This book might make it look as though I have undergone the fundamental shift (mentioned here) about shifting my focus from reading about classical Greece and Rome to the American Civil War. However, although it might be a sign, it might also only be a sign that I was looking for something short and informative to read on the road. Which I did; I read this in a single sitting during one of my four hour nights at the dojo.
This book focuses on a single campaign/battle, the Saltville Massacre, and describes the events leading up to it, the battle itself including maps of all the major assaults, and the aftermath. It also includes numerous sidebars with short biographies of the officers on both sides. The book is a part of a series, of course.
The Saltville Massacre was an attack on Saltville, Virginia, by a Federal/Union army trying to wrest or destroy the saltworks there. The town and works were defended by a small group of Confederate soldiers and a small group of militia. The Union forces advanced and then stalled and tried to take some ridges but failed. After they withdrew, the Confederates took to the battlefield and killed any wounded black soldiers they found; additionally, a local irregular went into a hospital to settle a personal feud and to kill a couple more wounded blacks. The irregular, Champ Ferguson, was one of two Confederates hung for war crimes.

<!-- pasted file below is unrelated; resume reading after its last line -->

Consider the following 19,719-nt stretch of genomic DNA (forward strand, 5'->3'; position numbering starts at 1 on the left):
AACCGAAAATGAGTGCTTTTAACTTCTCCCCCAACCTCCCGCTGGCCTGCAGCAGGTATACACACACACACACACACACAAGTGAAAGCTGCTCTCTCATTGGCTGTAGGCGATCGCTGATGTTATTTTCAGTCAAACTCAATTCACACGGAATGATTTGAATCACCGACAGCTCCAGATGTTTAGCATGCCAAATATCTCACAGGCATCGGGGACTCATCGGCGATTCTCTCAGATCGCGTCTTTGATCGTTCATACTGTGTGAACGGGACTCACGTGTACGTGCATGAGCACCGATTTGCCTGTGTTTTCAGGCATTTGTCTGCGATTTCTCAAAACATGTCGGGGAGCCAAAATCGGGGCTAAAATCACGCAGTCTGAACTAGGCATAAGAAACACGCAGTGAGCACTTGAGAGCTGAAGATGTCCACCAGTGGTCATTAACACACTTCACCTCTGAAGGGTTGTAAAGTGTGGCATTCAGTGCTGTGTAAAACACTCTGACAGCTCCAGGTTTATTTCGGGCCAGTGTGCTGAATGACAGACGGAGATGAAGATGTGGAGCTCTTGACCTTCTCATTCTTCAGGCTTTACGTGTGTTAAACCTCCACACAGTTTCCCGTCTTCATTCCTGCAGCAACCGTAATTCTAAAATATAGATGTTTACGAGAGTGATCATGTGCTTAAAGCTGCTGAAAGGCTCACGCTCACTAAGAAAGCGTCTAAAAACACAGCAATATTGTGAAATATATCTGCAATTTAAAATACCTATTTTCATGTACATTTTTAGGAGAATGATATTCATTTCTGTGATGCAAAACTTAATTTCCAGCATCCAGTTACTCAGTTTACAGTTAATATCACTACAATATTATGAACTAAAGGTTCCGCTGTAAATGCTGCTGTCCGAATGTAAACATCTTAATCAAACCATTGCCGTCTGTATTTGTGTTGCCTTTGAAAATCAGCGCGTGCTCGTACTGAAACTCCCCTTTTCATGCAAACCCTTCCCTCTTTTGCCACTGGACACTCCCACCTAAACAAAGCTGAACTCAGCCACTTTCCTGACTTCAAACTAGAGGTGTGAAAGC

At any rate, as I said, it was short and informative. If one chooses to study in depth, one becomes used to the conventions of military science books and reading them becomes easier. The battle reminds me a bit of the Battle of Wilson’s Creek, the local Civil War battle, but since I live within sight of that battlefield, I try to work it into a lot of conversations. Another thing that struck me was the bridge between classical warfare and modern mobile warfare. Although much of the fighting is assaults on defensive positions, the book does include one mention of offering battle–that is, lining up and trying to get the other army to come out and meet you. I haven’t studied that much military science, but that does seem to have fallen quite out of favor for obvious reasons.
I don’t remember where I got this book; however, I’ll keep my mind out for others in the series and others of the kind. They’re quick reads and informative, and cumulatively they’ll make me smarter on military science and history.
Books mentioned in this review: